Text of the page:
A bottle rocket hit me in the chest and my brother shrieked with joy and I had no choice but to chase him across the field and tackle him into a giant mud puddle. We splashed in and came up as muddy children again, saying in unison, “You absolute fucker!” coughing and wiping the mud from our faces.
Hopefully we would stay that way forever.
But time, but time.
One day he would be in a wheelchair and I would be in a wheelchair and maybe we would crash into each other, knock ourselves over into the mud and say in unison, in our shaky old man voices, “You absolute fucker!”
Time, time, time.
I put my muddy little brother’s memory at my new memory plant. The plant used to make electricity, but now it just made me happy.
I put that memory of the last green firework shot into the sky into the memory plant. I put all that whiskey and fried chicken and the songs sung and corny jokes told and the demolition of the whole night there where it would never age. Where time would never touch it, long as I lived.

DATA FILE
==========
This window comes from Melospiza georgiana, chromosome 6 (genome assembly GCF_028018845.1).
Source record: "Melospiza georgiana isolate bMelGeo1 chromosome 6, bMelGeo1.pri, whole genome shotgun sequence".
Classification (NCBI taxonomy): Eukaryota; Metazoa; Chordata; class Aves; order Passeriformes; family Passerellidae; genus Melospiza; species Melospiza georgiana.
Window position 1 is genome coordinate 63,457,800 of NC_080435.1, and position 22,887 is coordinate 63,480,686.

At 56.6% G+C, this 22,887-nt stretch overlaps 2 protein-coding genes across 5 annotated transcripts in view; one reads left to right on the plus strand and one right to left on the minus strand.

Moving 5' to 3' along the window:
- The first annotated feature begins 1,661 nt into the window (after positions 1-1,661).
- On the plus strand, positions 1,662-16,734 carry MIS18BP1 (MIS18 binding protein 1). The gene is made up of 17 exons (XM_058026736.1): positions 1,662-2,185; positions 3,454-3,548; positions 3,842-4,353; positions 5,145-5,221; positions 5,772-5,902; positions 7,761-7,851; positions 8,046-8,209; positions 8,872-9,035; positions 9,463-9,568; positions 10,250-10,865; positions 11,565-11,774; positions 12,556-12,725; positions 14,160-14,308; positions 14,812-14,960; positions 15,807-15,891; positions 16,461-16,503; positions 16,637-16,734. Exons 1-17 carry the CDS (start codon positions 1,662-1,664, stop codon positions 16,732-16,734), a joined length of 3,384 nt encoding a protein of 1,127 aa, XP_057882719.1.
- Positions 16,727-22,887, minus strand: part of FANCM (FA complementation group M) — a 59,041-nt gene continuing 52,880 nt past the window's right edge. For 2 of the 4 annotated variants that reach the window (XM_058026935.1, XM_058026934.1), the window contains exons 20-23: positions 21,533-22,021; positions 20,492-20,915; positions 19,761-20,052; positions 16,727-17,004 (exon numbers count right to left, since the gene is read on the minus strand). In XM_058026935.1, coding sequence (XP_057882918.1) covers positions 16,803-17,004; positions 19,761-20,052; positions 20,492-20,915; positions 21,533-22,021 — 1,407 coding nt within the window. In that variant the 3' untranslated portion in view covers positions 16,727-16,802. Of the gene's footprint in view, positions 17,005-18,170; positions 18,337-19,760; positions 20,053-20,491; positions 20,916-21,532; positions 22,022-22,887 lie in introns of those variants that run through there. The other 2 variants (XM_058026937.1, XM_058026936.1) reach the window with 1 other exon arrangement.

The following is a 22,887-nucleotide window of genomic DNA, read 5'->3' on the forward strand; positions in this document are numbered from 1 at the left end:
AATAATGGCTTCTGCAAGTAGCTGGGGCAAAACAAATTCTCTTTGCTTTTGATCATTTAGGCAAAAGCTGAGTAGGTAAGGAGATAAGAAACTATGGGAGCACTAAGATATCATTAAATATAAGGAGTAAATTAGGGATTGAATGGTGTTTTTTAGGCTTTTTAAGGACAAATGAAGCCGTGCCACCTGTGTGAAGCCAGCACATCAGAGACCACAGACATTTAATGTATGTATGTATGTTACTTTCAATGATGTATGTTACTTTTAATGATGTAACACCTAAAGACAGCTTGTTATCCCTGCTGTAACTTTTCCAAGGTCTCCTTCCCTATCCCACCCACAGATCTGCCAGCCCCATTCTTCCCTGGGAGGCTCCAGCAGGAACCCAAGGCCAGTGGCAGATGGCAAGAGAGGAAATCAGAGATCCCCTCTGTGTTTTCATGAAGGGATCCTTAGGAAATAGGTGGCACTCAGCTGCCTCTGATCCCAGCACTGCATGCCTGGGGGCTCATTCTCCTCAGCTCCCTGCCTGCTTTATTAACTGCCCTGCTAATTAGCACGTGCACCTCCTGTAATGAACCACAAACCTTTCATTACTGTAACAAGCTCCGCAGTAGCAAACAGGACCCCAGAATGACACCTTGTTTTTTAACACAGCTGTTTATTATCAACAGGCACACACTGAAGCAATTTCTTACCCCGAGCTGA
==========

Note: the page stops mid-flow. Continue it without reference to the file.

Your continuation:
And then the sun came up yet again. Reality called. We were hungover and it was painful but it was time to leave that place, for good.
We hitched the air compressor to the truck. Loaded the jackhammers and the axes and chainsaws and wheelbarrows and other tools. We crossed it all again in reverse. The field, the forest, the silver river, the green hills. We appeared again as a blue dot on the map of Rae’s cellphone and she typed in directions to see if there was a better way around the traffic. The Pulaski Skyway was jammed.